Suzi Wu appears on this sweltering summer day in a baggy pinstripe suit, reminiscent of a different era in New York where she now plays. After her set, we discuss witches and cowboys and how, potentially, a lot more people are both than we typically think.
Hey, everyone! This is Alisa coming at you with Suzi Wu.
Can you just describe yourself and your sound in your own words for people who might just be discovering you?
I am a sort of tomboy coming out of London town. My sound is sort of a mixture between ’80s indie rock and, like, early hip hop, I would say.
Very cool. To talk about your recent work Teenage Witch and Error 404, we noticed a lot of witchy and supernatural imagery there. Could you talk about where you’re drawing that inspiration from?
I think, for me, I read a lot of comics and cartoons. I loved “Buffy the Vampire Slayer” and such. It’s one of those things where you see this imaging of a woman with a certain amount of power, and, if you actually look back at witches in the old days, they were just women who knew a lot about medicine. So, they did midwifery and lived in houses by themselves without husbands. It was those women who got burned. So, I feel like it’s just me knowing there’s no way in hell that, back in the day, I wouldn’t be burned on the stake. I’m just too loud, and I can’t keep that inside myself. That’s why I have all that witchy imagery relating to the fact that there are still places on this Earth where I could be persecuted and have there be nothing I can do about it because that’s just who I am.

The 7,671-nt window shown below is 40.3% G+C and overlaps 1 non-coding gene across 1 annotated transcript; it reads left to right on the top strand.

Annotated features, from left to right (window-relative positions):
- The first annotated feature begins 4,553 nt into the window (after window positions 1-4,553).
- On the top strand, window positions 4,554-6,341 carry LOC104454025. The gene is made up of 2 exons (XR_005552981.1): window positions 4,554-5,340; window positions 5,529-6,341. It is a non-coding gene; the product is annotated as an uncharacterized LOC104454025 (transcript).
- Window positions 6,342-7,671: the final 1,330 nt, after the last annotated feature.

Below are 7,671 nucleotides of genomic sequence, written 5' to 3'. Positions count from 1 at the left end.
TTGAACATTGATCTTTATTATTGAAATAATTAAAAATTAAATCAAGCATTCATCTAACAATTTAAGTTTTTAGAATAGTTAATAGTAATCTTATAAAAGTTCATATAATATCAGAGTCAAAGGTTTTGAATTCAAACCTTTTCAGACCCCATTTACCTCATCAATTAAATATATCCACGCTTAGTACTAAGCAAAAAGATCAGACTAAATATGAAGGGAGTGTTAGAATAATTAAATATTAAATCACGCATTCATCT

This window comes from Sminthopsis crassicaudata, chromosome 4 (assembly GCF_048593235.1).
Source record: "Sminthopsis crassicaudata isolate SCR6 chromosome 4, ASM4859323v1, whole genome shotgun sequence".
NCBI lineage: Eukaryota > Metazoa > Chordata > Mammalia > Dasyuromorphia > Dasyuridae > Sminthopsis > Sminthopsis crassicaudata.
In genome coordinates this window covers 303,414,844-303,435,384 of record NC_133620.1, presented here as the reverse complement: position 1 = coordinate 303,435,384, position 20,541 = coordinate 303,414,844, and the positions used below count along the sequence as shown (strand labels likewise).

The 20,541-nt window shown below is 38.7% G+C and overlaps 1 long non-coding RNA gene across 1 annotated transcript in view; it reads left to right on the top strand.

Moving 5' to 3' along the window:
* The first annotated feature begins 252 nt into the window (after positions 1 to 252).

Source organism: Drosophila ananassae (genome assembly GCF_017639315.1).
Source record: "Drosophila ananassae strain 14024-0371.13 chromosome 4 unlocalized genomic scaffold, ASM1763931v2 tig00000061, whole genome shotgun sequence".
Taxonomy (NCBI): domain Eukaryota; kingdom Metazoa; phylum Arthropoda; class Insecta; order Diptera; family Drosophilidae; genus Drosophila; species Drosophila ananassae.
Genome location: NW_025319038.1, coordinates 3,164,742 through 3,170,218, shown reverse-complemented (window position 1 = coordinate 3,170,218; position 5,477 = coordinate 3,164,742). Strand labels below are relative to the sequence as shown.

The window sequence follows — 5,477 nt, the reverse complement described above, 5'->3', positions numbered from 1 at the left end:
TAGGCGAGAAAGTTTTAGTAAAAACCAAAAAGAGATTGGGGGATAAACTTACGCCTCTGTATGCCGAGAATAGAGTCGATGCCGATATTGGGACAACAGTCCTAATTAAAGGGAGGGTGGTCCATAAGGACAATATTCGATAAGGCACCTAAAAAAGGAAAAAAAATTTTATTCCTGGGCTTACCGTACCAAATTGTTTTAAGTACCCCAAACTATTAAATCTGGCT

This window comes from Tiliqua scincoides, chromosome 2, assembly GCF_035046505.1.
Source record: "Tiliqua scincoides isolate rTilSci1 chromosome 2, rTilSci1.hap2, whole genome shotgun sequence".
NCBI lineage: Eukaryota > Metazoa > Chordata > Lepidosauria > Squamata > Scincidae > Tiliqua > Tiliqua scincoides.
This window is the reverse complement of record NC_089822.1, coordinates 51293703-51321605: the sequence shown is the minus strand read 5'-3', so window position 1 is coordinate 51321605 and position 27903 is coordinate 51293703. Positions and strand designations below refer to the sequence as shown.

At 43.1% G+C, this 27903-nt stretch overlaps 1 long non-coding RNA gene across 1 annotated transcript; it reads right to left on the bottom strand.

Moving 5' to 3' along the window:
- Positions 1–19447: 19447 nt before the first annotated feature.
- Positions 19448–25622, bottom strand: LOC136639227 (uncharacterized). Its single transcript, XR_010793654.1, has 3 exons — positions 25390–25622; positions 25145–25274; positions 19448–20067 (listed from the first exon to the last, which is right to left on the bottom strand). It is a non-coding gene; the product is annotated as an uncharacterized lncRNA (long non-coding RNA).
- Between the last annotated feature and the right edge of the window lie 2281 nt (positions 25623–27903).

So, would you kind of consider yourself a witch in a way?
Definitely. I practice sometimes, but not too often. I did a moonlight spell for my sister’s break up the other day actually.
Did it work?
It made us feel better, so yeah. I think it really did.
That’s kind of what magic is, isn’t it?
It’s just belief.
On the topic of other imagery during your set, you mentioned it’s the “Year of Yeehaw.”
It IS the Year of Yeehaw.
So, did you start the Year of Yeehaw? How did it begin?
Oh God, no!
Well, I don’t know. You did have your music make clear cowboy references.
I feel like, for me, I wanted to do cowboy grime, and I wrote that song because, thinking about the grime artists in the UK, it is their land. It is their fucking land. You know, it is their land where they live. They are the law of the land, and, if they were a cowboy, it would be the law of the land. I don’t know. I feel like of course it’s coming through in trap. It’s the same message there and that is theirs to have. I’m just pleased it is coming through because it’s only going to resonate with people more.
Do you think there’s any tie then in the rise of cowboy and the rise of witch? Are those interconnected or are they different parts of your imagery?
I think they’re different, but I like to play characters. So, I never grew out of my dressing-up box. I think that every single day you should dress up how you’re feeling. You can be an astronaut. You can be the President of the United States–not this one. Every day you can do that and dress that if you want.
So, does your style change a lot day to day?
Yeah, definitely. It’s kind of hard to “build a brand” and shit when I just want to dress in every fucking way.
I feel that. Today, I was going to wear my WrestleMania shirt, but it got too hot, so we went full cherub.
I love that! WrestleMania? That’s sick.